Editor’s note: During each Chips Quinn orientation and multimedia training in Nashville, Tenn., scholars are required to complete a mobile media reporting module, which includes producing videos and reporting and writing stories. Their work is displayed here.
NASHVILLE, Tenn. — On a hot spring afternoon on lower Broadway, tourists crowded the sidewalks and the smell of smoked barbecue was thick in the air. Amid the hustle and bustle, a few doors down from the renowned Tootsie’s Orchid Lounge, was a small wooden cart with a pale green umbrella and a sign bearing the words “Guitar String Jewelry, Strings for Hope.”
Strings for Hope, a Nashville-based nonprofit organization, helps women in transitional housing facilities support themselves. As part of the program, these residents of halfway houses such as The Next Door and Mending Hearts create bracelets and rings out of used and sometimes broken guitar strings that local musicians, guitar shops and the occasional stranger with strings to spare have donated.
The Next Door is a transitional home for women who have been arrested or imprisoned for alcohol and drug related offenses. Another organization, Mending Hearts, is also dedicated to having a positive impact on the lives of women who struggle with addiction and are at risk for homelessness.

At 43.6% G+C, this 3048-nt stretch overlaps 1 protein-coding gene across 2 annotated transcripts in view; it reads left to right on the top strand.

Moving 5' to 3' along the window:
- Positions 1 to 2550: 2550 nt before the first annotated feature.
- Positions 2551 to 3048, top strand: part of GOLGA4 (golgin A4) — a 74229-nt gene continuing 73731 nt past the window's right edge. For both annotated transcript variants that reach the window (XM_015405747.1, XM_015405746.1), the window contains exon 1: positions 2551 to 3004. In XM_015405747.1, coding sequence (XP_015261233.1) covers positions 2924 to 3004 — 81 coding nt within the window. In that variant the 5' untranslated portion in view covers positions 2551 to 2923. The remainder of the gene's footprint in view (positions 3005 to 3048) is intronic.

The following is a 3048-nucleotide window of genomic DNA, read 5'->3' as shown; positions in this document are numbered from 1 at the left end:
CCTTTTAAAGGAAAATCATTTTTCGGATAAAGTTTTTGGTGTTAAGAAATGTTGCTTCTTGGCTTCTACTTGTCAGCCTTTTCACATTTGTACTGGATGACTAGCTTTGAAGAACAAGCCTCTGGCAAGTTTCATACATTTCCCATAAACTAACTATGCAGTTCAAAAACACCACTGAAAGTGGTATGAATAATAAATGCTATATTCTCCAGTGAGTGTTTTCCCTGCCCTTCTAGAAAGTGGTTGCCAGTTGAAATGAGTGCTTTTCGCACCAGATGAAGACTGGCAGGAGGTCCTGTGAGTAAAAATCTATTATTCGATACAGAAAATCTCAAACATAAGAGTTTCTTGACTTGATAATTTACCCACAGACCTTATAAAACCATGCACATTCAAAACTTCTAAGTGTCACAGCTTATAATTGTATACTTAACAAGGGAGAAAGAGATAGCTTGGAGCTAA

To sell its products, Strings for Hope partners with local businesses, including Honey Girl, Tennessee Chic and Ensemble.
Shay Law, an aspiring tattoo artist from Lebanon, Tenn., is one of a few employees who operate the stand on Broadway. “Strings for Hope currently works with two women’s halfway houses,” Law said. The women “make these bracelets, and we compensate them for it so that they have an easier time through their transition. We also partner with organizations to raise money for hospitals, food [and] schools.”
The bracelets cost $22 to buy, and $5 from each bracelet goes directly to the woman who made it. The rest of the proceeds go toward philanthropic projects in Kenya and Honduras, as well as to some of the operational costs of the charitable organization. The women in the halfway houses take classes in which they learn how to repurpose the guitar strings and create different wearable designs.
The newest director and CEO of Strings for Hope, Emily Winters, a 20-year-old Nashville native, has rebranded the organization as she reaches out to local organizations and works to increase sales.
Strings for Hope’s methods are eco-friendly because guitar strings are made of mixed media metal — which means they can’t be recycled.
Strings for Hope also makes it a priority to participate in community events, such as selling jewelry at the sausage festival in Nashville last May.